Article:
Christopher Ewell was an undergraduate student at New York University when he authored a publication on transshipment with Global Fishing Watch’s report, The Global View of Transshipment: Preliminary Findings, as an important source.

Is banning transshipment necessary to diminish illegal fishing? It is according to a recent publication in Marine Policy, titled Potential ecological and social benefits of a moratorium on transshipment on the high seas. The study’s author, Christopher Ewell used Global Fishing Watch’s recent report, The Global View of Transshipment: Preliminary Findings, to help validate his conclusions.

Ewell was an undergraduate student at New York University when he co-authored the paper, which compares international laws from different Regional Fisheries Management Organizations (RFMOs) on transhipment- the transfer of fish and supplies from one vessel to another in open waters. His main goal for the publication was to build social pressure against transshipment because of the multitude of criminal activities associated with it, including illegal, unreported, and unregulated (IUU) fishing and human trafficking, and to highlight the inadequacy of the current regulatory framework for transshipments on the high seas. While looking into data available on actual transshipments, he came across the Global Fishing Watch transshipment report.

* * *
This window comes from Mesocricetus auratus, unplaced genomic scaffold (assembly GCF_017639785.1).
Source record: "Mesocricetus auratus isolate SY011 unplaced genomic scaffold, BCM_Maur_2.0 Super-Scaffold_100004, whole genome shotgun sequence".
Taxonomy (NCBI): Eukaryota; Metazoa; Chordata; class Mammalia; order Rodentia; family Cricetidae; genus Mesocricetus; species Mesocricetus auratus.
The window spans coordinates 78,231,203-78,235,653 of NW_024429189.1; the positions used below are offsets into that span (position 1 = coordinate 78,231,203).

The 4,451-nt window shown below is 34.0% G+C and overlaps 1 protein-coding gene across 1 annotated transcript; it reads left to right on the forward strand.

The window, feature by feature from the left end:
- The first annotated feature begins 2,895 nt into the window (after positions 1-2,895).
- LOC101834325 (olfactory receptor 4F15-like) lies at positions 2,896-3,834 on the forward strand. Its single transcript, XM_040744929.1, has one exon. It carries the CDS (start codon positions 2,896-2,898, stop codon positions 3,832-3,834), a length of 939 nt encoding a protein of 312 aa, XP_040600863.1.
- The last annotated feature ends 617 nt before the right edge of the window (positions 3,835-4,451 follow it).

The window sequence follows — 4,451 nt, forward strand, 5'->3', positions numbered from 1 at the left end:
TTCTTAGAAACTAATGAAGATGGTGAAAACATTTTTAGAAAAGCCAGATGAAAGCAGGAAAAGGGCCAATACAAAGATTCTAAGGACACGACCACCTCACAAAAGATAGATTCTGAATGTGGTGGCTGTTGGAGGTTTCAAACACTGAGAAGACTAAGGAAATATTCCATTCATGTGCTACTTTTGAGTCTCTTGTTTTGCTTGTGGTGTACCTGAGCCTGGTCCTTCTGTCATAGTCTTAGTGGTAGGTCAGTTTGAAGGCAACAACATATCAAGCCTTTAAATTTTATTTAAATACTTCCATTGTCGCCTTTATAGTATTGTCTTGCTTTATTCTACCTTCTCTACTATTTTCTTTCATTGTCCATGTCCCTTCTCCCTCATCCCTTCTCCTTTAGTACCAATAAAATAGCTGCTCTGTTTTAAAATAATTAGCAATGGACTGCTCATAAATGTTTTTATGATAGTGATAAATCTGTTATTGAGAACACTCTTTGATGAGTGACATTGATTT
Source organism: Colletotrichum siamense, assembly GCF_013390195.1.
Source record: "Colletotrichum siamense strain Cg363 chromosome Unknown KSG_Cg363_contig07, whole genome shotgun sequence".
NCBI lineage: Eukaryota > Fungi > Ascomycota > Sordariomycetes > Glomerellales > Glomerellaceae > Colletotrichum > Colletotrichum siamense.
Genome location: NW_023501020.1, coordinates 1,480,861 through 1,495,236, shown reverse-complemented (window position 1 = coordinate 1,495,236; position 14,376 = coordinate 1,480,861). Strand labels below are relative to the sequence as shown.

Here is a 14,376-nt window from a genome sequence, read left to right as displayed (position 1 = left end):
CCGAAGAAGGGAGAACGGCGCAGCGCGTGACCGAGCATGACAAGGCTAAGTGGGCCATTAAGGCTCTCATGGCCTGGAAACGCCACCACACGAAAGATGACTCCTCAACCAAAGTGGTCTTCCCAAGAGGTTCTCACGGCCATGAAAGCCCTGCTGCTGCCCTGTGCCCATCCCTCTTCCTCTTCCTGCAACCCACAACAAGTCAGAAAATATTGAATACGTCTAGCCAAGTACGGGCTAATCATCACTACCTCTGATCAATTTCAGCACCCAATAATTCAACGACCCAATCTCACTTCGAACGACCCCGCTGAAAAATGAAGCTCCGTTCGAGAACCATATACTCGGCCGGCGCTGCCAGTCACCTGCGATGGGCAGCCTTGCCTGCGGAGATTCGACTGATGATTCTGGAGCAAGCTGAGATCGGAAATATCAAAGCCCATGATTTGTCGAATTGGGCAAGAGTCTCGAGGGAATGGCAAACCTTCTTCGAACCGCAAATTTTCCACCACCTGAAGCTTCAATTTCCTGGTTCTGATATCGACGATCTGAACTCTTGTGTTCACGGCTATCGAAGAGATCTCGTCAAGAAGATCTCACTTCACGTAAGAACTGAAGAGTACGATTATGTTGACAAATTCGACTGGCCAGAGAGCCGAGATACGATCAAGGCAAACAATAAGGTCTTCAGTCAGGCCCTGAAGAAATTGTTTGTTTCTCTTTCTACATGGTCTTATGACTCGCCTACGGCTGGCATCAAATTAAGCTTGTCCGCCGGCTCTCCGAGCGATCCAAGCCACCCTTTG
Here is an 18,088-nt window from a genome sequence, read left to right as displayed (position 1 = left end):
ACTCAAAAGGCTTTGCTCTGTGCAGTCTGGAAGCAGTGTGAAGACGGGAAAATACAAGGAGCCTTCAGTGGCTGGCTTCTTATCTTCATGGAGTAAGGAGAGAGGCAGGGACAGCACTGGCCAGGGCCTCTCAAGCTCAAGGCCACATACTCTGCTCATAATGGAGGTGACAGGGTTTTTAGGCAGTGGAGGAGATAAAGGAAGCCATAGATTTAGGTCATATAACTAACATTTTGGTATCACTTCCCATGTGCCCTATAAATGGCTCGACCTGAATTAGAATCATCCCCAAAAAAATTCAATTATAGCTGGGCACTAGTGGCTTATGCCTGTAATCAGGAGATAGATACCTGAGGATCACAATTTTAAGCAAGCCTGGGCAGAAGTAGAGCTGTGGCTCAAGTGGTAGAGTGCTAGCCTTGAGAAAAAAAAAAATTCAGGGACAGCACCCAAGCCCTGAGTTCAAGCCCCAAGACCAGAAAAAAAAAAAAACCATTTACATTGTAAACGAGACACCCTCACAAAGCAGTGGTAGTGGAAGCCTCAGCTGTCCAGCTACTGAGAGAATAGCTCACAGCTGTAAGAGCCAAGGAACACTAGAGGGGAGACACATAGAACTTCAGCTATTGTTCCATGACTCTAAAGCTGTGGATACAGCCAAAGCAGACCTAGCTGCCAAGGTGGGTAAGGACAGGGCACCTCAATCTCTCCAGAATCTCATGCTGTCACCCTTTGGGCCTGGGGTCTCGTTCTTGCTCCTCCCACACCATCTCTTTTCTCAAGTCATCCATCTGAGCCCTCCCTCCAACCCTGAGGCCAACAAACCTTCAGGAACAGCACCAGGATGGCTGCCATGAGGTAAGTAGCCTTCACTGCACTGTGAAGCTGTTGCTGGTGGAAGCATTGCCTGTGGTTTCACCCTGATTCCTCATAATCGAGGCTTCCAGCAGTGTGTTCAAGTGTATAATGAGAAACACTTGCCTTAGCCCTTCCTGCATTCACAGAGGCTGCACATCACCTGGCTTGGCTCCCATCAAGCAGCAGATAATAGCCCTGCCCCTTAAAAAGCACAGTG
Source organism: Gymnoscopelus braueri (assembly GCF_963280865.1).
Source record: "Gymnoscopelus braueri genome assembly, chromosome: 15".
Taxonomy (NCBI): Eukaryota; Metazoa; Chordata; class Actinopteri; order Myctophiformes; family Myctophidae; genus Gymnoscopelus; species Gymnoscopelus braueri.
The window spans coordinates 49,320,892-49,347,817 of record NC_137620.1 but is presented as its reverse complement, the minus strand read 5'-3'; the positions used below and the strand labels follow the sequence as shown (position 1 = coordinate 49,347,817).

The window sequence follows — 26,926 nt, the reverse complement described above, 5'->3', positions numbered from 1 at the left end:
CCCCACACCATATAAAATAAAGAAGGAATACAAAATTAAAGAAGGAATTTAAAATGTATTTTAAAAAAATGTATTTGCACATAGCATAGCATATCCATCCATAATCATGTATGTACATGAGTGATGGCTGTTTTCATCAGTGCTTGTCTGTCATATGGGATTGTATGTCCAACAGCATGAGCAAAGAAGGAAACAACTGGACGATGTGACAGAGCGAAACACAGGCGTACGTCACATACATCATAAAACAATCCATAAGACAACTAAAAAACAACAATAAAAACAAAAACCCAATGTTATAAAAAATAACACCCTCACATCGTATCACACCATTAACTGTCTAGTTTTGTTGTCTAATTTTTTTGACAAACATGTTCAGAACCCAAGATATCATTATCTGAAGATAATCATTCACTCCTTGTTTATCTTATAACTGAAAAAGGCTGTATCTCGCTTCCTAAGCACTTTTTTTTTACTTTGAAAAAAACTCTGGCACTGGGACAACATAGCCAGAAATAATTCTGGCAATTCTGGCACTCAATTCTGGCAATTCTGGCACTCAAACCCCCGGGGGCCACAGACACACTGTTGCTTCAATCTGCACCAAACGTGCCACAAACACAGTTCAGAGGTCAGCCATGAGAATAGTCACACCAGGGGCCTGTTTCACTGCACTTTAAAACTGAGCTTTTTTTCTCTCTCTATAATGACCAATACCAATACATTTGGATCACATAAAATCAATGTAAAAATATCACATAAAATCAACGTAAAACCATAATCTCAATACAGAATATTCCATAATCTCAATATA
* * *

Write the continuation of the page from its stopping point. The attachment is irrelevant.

​From Ewell’s publication, Potential ecological and social benefits of a moratorium on transshipment on the high seas: Fig. 1. Transshipment At- Sea in the Seafood Supply Chain. (A) Legal (white) vessels and illegal (gray) vessels fishing on the high seas can (B) transship their catch to a (light gray) refrigerated cargo vessel and be refueled and resupplied, allowing them to stay at sea without returning to port. Legal and illegal catch are mixed aboard the cargo vessel, which then returns to offload at port along with legal fishing vessels (C), at which point inspection agents can no longer identify whether landed fish was legally or illegally caught. Illegal vessels can thus avoid returning to port for months or years at a time, and illegal fish is laundered into the seafood supply chain.)

“The conclusions in the report, particularly the relationship between IUU fishing and rendezvous, were incredibly valuable in terms of validating our claims. This finding suggests that transshipments may contribute to IUU fishing, which gave important support to our argument that a moratorium would reduce IUU fishing pressure,” he says.

Furthermore, the authors cited our finding that around 40 percent of transshipments occur on the high seas. Coupled with the limited legal framework and enforcement capability on the high seas, the findings support the idea of a need for a global transshipment moratorium, according to Ewell.

In addition, as part of their rebuttal to arguments put forth by industry that transshipment bans would have huge economic costs for fishing vessels, Ewell cited our finding that most high seas transshipments are clustered close to EEZ boundaries, not far into the high seas, and so rerouting vessels into EEZs would unlikely incur significant additional costs.